Looking back at what we were able to achieve together as a global network, as a community of changemakers and thought leaders in philanthropy in 2019, seems like a world away. Although nothing could have prepared us for what would unfold in 2020, retrospectively, it feels like what we did in 2019 and the strategic directions we decided to pursue were the right ones. They've put us in a position to play an even more important role in a new global landscape where international coordination, advocacy, bridge-building and ecosystems strengthening for sustainable civil society resourcing has never been needed as much.
Value. Voice. Collective Impact. Philanthropy networks, their leaders, members and funders alike, are looking to build a future in which these core elements are reflected in their work. How can networks define and realize new value propositions and amplify voice in a way that is responsive to members yet also shapes the field? What role can tech and data solutions play in enhancing value? What strategies in advocacy and thought leadership can elevate the voice and visibility of the sector? How can philanthropy support networks go beyond focusing solely on organizational impact to creating more collective impact across the sector? This guide combines thoughtful concepts, frameworks and practical approaches that all philanthropy networks can use to prepare their organisations for the next decade.
This collection of impact case studies illustrates how Philanthropy Support Organizations (PSOs) have implemented successful strategies to promote an enabling environment for civil society and philanthropy to thrive. Through eight cases from different countries, WINGS is bringing to the spotlight experiences that often remain behind the scenes. The publication also features specialized articles from the International Center for Not-for-Profit Law (ICNL), Forus and CIVICUS. Despite the challenges of shrinking space or lack of conducive fiscal environment, PSOs are creative and have tremendous positive impact on the field in response to these challenges. In this sense, this report is both a source of inspiration and a call to action.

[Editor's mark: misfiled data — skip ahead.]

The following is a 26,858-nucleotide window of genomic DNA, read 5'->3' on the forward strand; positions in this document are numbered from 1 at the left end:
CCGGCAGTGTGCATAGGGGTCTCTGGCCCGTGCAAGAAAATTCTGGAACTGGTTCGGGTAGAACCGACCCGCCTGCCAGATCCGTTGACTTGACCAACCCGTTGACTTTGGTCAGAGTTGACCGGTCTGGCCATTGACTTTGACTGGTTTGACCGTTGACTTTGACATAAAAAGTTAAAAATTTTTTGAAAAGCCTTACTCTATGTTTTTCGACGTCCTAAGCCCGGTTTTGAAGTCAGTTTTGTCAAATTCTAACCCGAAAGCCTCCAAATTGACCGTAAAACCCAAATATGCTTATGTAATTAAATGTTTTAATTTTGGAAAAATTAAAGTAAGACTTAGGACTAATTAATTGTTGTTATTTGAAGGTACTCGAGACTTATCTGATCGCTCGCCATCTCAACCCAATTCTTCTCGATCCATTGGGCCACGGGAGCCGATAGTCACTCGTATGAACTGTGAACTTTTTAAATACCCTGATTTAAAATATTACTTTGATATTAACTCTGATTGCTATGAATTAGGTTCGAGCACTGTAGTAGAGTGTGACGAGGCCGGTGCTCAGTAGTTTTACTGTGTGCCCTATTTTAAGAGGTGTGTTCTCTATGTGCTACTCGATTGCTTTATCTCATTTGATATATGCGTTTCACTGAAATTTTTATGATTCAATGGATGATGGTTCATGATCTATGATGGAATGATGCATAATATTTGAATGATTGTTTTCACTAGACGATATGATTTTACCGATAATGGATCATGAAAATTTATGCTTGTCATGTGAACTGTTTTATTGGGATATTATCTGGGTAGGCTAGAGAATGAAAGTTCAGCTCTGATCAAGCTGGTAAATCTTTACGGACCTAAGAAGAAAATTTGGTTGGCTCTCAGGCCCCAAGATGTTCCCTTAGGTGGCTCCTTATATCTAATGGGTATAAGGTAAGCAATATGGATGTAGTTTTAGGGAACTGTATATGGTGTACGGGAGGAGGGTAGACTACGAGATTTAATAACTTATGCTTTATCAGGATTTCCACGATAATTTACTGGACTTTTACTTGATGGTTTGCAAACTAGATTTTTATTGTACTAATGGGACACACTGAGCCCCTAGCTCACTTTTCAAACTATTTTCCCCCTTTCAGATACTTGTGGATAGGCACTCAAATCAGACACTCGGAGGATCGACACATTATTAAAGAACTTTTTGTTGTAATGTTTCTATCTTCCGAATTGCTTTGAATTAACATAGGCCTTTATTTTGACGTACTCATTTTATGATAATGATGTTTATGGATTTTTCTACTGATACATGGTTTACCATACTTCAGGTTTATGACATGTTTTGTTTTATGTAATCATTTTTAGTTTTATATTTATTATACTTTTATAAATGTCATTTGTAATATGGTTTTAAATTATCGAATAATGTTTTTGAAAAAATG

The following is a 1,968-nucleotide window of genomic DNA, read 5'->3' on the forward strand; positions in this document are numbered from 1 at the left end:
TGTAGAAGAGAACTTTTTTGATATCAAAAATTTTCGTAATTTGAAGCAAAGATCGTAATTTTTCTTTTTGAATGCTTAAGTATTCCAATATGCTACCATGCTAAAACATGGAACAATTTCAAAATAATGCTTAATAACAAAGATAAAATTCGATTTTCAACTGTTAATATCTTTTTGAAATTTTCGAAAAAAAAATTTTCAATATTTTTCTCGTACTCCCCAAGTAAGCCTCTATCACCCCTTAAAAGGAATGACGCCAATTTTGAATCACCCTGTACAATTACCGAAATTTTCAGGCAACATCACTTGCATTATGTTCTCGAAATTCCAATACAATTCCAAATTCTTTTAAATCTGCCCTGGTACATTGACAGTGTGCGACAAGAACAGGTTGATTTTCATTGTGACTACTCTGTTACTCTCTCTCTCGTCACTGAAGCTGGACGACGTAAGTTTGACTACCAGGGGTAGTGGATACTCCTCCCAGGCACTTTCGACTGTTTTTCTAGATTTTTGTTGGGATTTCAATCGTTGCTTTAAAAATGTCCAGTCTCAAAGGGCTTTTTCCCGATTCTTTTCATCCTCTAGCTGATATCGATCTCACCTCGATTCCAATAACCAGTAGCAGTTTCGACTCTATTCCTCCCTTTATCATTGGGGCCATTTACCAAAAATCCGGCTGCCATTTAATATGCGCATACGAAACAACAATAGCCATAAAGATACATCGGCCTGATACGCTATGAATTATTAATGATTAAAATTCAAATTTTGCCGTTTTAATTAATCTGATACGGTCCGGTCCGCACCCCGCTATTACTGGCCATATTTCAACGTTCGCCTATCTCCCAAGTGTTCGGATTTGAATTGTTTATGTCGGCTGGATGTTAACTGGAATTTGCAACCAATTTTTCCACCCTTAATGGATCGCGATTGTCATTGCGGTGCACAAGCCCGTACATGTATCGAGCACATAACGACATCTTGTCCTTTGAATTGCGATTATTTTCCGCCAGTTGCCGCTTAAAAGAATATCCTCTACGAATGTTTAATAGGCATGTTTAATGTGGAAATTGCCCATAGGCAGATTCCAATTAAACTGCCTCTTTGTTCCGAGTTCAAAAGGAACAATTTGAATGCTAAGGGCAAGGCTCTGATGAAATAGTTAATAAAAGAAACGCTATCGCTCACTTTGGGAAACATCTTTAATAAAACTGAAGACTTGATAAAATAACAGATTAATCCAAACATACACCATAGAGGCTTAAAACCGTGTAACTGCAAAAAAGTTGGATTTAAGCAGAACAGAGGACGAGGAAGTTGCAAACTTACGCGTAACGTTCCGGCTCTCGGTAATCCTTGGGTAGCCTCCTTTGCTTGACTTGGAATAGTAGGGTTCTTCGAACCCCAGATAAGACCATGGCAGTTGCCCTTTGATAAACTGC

This guide is for all funders who wish to understand how they can contribute to unlocking philanthropy's potential to build more resilient, sustainable and democratic societies. This is what the philanthropy support ecosystem, also called philanthropy infrastructure, is all about. It is about developing and harnessing private resources for social good, building civil society and democracy, and helping to achieve the Sustainable Development Goals (SDGs). It is central to the mission of all visionary funders who want to increase the impact and sustainability of their work.
From a description of various forms of individual giving to the growing importance of community philanthropy and structured, institutional giving, the current report is an effort to bring back the diversity of the field of philanthropy at the center of the debate, by drawing a comprehensive and provocative picture of current trends and challenges of the field. The report also raises some of the questions and issues most critical and central to its development – from technology and shrinking civic space to power dynamics within philanthropy practice and concepts, to the evolving role and form of philanthropy infrastructure.
The Cultures of Giving working group started in January 2018. Its work is a continuation of a series of efforts underway since 2010 when WINGS published its report on global philanthropy. The main conclusion of that report was that global philanthropy is not the model that existed in some of the industrial countries and propagated through grantmaking to therest of the world, but a tapestry of practices from around the world that are diverse, with similarities and differences, and yet forms a rich mosaic of the practices reflecting local cultures and practices.